Life at Forvie, as we’ve often remarked, is driven by the winds, the weather and the tides. Sometimes the three can act in unison to create something breathtakingly spectacular, and at other times they can combine to create chaos and destruction. Right enough, the past few days have seen examples of each, with high rainfall, big tides and a continuing onshore blow joining forces during a typically capricious November week.
We’ll start off with the chaos then. Heavy and persistent rain in the past week swelled the waters of the River Ythan, causing unusually high flow rates and water levels in the river’s lower reaches. Meanwhile, strong onshore winds caused the flood-tides in the estuary to be higher and more prolonged than usual, effectively ‘damming’ the estuary and preventing the excess water escaping into the sea. The backed-up waters almost completely inundated the island of Inch Geck – to the annoyance of the waterfowl which usually use it as a high-tide roost – and completely covered the saltmarsh next to Waterside car park.
In the nearby town of Ellon, just upstream from Forvie, the Ythan appeared bank-full as we passed by on the adjacent road mid-week. The net result here was some localised flooding, which unfortunately affected a waste-water treatment plant upstream of the Reserve. This allowed the escape of large numbers of the plant’s little plastic inmates – the ‘biomedia’ used as part of the water filtration process. Needless to say, many of these subsequently ended up washed up along the foreshore, where efforts almost immediately got underway to recover them. Thanks to Scottish Water’s environment team and Lauren from East Grampian Coastal Partnership, literally thousands of the little wagon-wheels were collected within a day or two of the incident. Nice work folks!
The same area of the estuary that saw the biomedia clean-up has also been subject to a considerable amount of erosion. High water levels combined with heavy wave action, set up by the onshore blast, served to undercut the dunes by the old lifeboat shed on the Newburgh side of the estuary. A huge amount of sand has been washed away into the river, to be redistributed by water and wind.
As we know, the elements frequently take with one hand and give with the other, and erosion in one spot is often counterbalanced by deposition in another. Sure enough, on the Forvie side of the estuary, yet more sand was building up at the high point of the Dune Trail, overlooking the ternery – to the point where we’re going to have to consider relocating the signs, or even re-routing the footpath in due course. The joys of working in a dynamic landscape!
Following on from last week’s rough seas and foamy mayhem, this week’s continuing high winds brought more of the same. The difference this week was that it was recorded by a competent photographer (reserve manager Catriona) with an actual camera, rather than an eejit (estate worker Daryl) with a ropey mobile phone. Judge for yourselves – either way, Forvie’s coastline was once again an exhilarating place to be.
Seabirds and other offshore wildlife can tolerate such violent conditions with relative ease in the short term, and it’s only when such rough weather continues for a prolonged period that they begin to get seriously inconvenienced. That’s when they may have to head inshore, in order to seek shelter and rest until things settle down. Therefore it’s at these times that we might be treated to the appearance of species that don’t often occur in Forvie’s inshore waters. A classic example was the Great Northern Diver that appeared on the upper estuary in front of Mark and Catriona during the week, when they were undertaking a routine waterfowl census during a lull in the weather.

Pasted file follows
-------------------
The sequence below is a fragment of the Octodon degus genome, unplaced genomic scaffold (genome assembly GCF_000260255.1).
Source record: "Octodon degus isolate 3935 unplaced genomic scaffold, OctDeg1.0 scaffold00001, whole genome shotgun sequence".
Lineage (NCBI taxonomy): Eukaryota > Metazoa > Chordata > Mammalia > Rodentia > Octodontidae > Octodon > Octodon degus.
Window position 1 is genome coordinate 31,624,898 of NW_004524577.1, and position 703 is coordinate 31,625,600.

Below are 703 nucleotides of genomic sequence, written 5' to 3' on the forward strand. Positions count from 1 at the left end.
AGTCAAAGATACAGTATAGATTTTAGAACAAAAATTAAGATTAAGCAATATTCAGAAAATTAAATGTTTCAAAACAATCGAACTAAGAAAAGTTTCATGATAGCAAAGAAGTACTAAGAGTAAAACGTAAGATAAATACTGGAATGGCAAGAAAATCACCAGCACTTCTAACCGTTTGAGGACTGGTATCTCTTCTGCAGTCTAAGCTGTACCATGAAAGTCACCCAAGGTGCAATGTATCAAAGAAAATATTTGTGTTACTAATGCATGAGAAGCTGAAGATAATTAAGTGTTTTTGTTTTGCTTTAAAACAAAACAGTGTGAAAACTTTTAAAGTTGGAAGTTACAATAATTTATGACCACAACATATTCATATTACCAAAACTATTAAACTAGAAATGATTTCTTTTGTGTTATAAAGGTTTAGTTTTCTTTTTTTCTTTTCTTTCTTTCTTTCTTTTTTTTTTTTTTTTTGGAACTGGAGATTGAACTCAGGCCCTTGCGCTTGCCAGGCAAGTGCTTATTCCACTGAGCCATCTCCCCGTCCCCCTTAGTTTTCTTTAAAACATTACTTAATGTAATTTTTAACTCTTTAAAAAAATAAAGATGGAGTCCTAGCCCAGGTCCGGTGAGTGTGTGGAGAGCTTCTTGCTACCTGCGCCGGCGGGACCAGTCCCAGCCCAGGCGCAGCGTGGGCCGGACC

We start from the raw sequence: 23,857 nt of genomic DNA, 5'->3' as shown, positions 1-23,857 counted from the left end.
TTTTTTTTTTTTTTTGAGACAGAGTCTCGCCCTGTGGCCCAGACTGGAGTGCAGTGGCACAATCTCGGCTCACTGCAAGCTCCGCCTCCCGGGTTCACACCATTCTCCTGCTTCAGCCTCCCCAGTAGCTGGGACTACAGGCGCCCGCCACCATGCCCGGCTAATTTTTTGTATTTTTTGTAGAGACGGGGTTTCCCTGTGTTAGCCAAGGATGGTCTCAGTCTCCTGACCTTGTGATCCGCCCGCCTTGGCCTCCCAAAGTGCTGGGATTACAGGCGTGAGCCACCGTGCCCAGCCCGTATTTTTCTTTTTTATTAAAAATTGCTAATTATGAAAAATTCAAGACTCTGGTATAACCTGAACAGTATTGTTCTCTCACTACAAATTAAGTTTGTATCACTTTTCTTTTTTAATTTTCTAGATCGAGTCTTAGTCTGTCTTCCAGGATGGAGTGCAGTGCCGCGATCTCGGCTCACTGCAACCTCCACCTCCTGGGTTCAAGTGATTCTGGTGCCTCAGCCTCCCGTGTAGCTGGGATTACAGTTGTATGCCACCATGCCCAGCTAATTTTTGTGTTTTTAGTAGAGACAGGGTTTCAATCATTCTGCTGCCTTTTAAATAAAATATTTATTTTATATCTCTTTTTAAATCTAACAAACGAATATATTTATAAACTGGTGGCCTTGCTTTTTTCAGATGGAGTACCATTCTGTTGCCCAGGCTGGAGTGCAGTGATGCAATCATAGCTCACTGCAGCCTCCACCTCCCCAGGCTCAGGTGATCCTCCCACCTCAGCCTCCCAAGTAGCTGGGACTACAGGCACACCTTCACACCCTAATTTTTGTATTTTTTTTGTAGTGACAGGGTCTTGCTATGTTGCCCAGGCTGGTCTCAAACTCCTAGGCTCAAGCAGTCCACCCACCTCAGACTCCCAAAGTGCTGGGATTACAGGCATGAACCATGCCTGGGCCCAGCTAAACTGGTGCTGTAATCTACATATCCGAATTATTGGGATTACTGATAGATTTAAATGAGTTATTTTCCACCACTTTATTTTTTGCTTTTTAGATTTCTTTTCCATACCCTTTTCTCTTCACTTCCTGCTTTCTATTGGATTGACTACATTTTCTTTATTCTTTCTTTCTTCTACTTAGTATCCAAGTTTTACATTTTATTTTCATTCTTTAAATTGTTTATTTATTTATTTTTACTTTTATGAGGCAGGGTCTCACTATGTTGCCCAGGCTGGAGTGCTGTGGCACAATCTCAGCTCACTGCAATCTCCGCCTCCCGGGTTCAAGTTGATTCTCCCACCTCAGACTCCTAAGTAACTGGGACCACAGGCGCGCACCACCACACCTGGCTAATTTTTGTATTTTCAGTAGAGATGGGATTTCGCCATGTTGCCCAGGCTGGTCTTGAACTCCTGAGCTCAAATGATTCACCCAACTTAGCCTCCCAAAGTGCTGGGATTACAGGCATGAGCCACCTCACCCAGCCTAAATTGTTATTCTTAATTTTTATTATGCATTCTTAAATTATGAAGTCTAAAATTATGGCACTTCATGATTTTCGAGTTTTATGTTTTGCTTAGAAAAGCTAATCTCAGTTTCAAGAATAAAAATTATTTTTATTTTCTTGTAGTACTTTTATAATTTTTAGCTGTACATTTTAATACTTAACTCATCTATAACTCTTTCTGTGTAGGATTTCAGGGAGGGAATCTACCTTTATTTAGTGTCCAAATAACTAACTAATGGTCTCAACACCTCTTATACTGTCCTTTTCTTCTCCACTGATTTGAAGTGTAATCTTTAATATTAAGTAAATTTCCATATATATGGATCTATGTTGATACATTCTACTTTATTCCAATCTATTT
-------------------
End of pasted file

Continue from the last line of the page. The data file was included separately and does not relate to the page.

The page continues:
These mighty waterbirds are the size of a Cormorant, but rather more heavily built, to the point where as youngsters we used to refer to them as ‘battleships’ due to their heavy-set, low-slung profile in the water. The powerful neck and head are surmounted by a dagger-like bill, used for capturing fish during deep and prolonged dives. They breed in the Arctic zones of both Europe and North America, wintering in the northern temperate zone, and in North America they go by the name of Common Loon, the name deriving from the loud, haunting and slightly maniacal wailing to which they sometimes give voice. Recordings of these birds were often used for sound effects in mid-20th-Century horror films!
I recall once speaking to someone who had rescued a Great Northern Diver that had crash-landed in a built-up area during a storm. Having been summoned to assist, and collected the errant diver, he took the bird into a nearby building in order to quietly check it over for injury before releasing it back at the coast. While he was checking the bird over, it gave vent to the ‘loon call’ at full volume in the confines of the room in which he was working. Apparently this caused every hair on the back of his neck to stand up – and that’s the repeatable bit of the story.
The word ‘capricious’ was used in my opening gambit to describe the last week, and for good reason. Between the bouts of violently rough weather and heavy rain, we actually experienced a couple of very still, cold and frosty nights – an extraordinary contrast to the days in between. Often the early morning was the best part of the day, but it invariably didn’t last. By mid-morning things had often changed so much you could be forgiven for thinking it was a different day, or indeed season. But it was beautiful while it lasted.
In all honesty we could probably do with quite a bit more rain yet, in order to restore the water-table following the drought summer of 2022 (which followed on from the drought year of 2021). But not all at once, please; too many more weeks like this one and we’ll have to see about building ourselves an ark. Thank you.